A Centaur’s Life, Volume 1 by Kei Murayama. One of several “monster girl” manga recently released by Seven Seas, A Centaur’s Life is far less ecchi than the other titles. Plus, this one includes plenty of monster boys in addition to the monster girls, which I greatly appreciate. The manga is definitely centered around the series’ young women, though. The titular centaur is Kimihara Himeno; the manga is mostly a slice-of-life story which follows her and her other high school friends. (As a side note, I adore Himeno’s wild mass of hair on the cover.) Some people might find reading the first chapter a little uncomfortable as the story revolves around the girls’ privates, but following chapters are much less questionable. Overall, the manga was rather charming. And I am interested in learning more about the world that Murayama has imagined; it seems that some significant thought has been put into it. Although not the focus of the series, politics, law, cultural differences, disputes between races, and history have all been taken into consideration.
Ranma 1/2, Volumes 15-20 by Rumiko Takahashi. It’s been so long since I’ve read any of Ranma 1/2 that I had forgotten how much I love the series. After the main characters and basic premise are established, the manga becomes fairly episodic so it’s easy to pick up part way through the series and still know what’s going on. I find Ranma 1/2 to be hilarious and particularly enjoy the absurd martial arts that Takahashi comes up with. These particular volumes feature martial arts based around eating food extremely quickly and cheerleading, just to give two examples. I like the characters and I like the story, as silly and superfluous as it can be. Akane and Ranma seem to be no closer to getting married than they were at the beginning of the series. They argue quite a bit, but there are moments of genuine affection, too. Granted, those moments are frequently interrupted and don’t tend to last very long. The series’ off-the-wall comedy won’t be to everyone’s taste, but for me Ranma 1/2 is highly entertaining and a lot of fun.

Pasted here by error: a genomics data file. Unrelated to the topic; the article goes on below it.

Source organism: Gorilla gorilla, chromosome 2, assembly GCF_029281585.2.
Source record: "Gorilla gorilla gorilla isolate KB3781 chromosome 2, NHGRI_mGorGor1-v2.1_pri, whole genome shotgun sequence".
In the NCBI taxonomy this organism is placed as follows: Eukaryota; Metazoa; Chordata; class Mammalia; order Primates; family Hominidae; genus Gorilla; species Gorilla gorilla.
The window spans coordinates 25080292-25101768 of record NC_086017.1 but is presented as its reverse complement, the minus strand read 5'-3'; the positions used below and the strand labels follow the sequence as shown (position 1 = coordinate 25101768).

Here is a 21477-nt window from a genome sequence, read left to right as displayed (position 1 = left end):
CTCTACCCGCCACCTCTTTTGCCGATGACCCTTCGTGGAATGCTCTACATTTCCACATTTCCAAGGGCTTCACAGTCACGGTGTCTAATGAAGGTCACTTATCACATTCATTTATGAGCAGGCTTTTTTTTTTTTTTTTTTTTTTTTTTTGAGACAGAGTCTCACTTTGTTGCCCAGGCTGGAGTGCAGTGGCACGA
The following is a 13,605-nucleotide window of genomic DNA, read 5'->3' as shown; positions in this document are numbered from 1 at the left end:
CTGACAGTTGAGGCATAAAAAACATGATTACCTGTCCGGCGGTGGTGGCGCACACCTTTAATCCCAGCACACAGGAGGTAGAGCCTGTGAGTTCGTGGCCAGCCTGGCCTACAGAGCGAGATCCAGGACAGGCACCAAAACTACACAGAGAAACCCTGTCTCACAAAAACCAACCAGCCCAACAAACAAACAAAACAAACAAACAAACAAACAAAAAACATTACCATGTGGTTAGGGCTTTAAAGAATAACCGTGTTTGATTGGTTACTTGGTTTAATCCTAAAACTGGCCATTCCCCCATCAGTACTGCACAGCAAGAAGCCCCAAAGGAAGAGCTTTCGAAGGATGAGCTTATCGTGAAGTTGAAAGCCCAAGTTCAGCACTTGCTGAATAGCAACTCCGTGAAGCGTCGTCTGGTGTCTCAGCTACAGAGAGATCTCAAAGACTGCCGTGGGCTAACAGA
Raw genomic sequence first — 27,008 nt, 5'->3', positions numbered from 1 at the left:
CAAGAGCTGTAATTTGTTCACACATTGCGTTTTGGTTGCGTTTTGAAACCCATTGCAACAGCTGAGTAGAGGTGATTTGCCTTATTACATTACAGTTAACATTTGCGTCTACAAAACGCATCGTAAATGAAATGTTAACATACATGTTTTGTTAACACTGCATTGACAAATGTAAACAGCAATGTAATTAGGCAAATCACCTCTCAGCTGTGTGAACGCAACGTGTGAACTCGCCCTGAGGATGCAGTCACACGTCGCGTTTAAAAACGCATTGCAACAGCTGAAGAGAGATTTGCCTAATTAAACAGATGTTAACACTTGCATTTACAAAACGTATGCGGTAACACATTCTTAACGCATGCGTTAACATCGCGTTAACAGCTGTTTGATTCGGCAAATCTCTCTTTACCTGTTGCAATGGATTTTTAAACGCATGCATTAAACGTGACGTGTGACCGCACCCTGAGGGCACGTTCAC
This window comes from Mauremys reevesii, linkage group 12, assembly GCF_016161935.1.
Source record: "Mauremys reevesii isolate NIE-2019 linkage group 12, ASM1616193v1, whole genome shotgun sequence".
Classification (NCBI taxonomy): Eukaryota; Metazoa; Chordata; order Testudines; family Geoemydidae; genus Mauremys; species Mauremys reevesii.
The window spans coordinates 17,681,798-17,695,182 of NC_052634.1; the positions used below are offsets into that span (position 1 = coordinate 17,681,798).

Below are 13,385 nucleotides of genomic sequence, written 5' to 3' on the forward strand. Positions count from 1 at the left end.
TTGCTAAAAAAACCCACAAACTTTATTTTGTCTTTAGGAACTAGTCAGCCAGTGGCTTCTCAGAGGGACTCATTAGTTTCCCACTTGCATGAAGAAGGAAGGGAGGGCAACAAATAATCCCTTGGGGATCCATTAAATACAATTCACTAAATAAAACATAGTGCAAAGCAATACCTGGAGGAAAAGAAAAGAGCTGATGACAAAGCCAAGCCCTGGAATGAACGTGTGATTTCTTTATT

Otome Yokai Zakuro directed by Chiaki Kon. The Otome Yokai Zakuro anime is based on an ongoing manga series by Lily Hoshino (which hasn’t been licensed in English.) The story takes place in an alternate version of Japan’s Meiji Era in which yokai and humans coexist. The office of Spirit Affairs is created in order to improve relations between the two groups. It’s made up of a small contingent of military officers and half-spirit girls who team up to work together. I’ll admit, I liked the first part of the series which explored the concerns over Japan’s Westernization and loss of traditions through the conflicts between humans and yokai much more than I did its end. Seeing as the opening has a bit of a spoiler in it, the series’ major plot twist was clearly planned well in advance, but it just didn’t seem to flow well as a whole as the narrative suddenly changes direction. The romantic subplots are broadcast from the very first episode—it’s obvious who will be falling in love with who—so none of those developments were particularly surprising or unexpected, either.